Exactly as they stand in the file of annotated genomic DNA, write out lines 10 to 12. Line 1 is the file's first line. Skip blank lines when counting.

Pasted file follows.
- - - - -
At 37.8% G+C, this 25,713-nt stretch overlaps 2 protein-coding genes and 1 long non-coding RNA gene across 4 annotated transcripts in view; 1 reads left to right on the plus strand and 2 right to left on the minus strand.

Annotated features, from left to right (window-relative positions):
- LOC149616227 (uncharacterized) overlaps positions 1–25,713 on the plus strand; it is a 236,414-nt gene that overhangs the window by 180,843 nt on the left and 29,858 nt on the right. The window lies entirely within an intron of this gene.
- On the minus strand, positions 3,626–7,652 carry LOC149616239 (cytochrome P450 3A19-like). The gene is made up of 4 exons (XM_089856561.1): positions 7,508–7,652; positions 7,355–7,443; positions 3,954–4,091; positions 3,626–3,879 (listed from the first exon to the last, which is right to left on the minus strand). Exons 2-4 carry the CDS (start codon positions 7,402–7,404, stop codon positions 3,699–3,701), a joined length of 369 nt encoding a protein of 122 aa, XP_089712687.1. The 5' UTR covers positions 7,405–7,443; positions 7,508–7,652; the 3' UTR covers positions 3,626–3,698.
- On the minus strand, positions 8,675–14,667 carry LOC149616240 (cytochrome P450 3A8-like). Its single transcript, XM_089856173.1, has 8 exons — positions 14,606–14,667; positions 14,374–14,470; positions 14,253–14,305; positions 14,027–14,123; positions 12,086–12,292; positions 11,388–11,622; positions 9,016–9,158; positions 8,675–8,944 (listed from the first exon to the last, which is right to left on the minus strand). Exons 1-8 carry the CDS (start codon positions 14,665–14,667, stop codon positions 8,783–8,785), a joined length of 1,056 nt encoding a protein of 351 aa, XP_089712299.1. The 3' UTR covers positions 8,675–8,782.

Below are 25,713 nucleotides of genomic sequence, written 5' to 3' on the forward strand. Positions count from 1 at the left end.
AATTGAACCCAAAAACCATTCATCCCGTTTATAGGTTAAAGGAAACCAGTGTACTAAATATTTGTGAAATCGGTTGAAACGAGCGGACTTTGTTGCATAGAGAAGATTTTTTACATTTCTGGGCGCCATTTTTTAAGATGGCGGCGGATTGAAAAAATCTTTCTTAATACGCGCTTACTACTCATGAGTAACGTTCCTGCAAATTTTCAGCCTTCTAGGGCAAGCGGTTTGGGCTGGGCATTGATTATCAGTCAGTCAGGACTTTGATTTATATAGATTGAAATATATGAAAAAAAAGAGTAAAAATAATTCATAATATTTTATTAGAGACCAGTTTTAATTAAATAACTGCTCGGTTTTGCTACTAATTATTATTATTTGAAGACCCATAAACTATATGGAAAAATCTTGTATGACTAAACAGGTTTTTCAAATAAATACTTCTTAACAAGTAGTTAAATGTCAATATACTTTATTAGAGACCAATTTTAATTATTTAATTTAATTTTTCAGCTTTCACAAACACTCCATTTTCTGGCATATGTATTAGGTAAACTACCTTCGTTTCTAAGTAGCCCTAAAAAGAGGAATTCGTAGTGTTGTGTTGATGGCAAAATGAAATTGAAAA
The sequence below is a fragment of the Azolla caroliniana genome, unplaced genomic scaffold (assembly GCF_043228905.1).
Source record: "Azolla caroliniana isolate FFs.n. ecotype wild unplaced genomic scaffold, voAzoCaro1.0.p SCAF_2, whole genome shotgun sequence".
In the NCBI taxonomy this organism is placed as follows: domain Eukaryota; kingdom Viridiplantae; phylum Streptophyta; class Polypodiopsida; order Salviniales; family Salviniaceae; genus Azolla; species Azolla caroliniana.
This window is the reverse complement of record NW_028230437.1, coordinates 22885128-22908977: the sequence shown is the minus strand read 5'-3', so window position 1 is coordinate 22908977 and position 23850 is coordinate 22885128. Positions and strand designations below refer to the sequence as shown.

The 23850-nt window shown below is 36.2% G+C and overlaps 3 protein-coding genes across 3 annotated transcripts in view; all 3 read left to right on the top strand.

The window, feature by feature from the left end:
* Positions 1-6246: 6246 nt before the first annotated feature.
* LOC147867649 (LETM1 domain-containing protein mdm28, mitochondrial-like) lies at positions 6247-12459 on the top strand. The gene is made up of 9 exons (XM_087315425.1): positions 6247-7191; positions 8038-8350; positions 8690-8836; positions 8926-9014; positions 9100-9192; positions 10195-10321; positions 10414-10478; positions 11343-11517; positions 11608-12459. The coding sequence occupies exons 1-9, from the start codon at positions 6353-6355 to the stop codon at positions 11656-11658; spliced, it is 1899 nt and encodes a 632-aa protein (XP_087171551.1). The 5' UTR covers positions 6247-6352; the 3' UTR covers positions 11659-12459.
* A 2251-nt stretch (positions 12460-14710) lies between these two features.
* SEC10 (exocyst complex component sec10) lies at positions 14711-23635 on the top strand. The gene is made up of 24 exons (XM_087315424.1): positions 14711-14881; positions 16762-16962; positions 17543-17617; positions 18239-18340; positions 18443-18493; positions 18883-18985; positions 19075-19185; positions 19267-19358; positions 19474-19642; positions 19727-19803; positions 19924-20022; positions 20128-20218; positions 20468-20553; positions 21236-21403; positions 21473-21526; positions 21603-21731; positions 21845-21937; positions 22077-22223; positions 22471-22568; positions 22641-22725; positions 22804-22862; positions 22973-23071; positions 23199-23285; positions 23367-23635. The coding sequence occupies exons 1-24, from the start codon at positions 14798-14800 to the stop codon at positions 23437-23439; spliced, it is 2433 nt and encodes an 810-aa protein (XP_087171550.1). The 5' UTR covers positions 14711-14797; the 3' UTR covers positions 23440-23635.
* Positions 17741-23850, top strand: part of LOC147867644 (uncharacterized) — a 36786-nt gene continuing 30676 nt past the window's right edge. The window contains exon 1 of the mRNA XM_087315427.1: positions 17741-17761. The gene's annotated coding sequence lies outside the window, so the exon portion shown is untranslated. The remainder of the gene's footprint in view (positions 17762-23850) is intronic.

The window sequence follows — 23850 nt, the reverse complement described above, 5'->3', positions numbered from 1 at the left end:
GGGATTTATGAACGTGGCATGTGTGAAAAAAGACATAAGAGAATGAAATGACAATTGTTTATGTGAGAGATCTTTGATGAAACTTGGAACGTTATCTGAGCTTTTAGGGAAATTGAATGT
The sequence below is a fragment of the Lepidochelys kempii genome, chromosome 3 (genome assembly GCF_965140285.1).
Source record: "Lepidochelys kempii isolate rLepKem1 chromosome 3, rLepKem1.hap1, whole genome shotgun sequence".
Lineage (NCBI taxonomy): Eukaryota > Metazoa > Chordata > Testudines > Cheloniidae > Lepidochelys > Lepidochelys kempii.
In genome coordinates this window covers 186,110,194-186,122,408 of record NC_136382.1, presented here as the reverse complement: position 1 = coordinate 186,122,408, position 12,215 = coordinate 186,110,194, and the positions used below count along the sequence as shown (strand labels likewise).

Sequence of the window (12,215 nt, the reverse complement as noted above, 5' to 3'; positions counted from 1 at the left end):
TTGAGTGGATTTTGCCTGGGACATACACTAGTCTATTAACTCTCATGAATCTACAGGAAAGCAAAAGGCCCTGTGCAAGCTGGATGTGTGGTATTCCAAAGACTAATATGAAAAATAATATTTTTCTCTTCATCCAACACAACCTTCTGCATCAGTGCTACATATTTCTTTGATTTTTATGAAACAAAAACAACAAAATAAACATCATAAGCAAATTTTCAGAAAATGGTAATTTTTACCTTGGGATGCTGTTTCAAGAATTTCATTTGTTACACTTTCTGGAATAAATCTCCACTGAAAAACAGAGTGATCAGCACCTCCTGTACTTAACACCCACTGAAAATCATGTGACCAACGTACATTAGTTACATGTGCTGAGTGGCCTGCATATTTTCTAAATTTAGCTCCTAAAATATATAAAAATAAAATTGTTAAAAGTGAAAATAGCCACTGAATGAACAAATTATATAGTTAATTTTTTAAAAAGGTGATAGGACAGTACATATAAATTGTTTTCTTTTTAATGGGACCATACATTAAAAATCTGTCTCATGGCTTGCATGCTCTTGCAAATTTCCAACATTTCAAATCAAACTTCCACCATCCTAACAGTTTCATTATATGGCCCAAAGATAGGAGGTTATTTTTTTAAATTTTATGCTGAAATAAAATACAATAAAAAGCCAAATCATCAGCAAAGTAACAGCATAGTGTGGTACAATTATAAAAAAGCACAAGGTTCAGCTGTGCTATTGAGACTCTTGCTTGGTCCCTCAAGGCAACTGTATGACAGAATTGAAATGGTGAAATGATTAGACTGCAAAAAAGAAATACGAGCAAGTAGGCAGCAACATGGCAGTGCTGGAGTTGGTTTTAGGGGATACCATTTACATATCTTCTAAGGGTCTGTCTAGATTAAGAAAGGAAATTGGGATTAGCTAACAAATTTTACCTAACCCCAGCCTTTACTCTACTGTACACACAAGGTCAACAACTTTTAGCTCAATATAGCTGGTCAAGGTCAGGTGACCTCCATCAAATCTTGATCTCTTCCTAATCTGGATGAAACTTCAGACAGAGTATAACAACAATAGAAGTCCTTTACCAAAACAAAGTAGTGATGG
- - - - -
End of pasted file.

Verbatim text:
In the NCBI taxonomy this organism is placed as follows: domain Eukaryota; kingdom Viridiplantae; phylum Streptophyta; class Polypodiopsida; order Salviniales; family Salviniaceae; genus Azolla; species Azolla caroliniana.
This window is the reverse complement of record NW_028230437.1, coordinates 22885128-22908977: the sequence shown is the minus strand read 5'-3', so window position 1 is coordinate 22908977 and position 23850 is coordinate 22885128. Positions and strand designations below refer to the sequence as shown.

The 23850-nt window shown below is 36.2% G+C and overlaps 3 protein-coding genes across 3 annotated transcripts in view; all 3 read left to right on the top strand.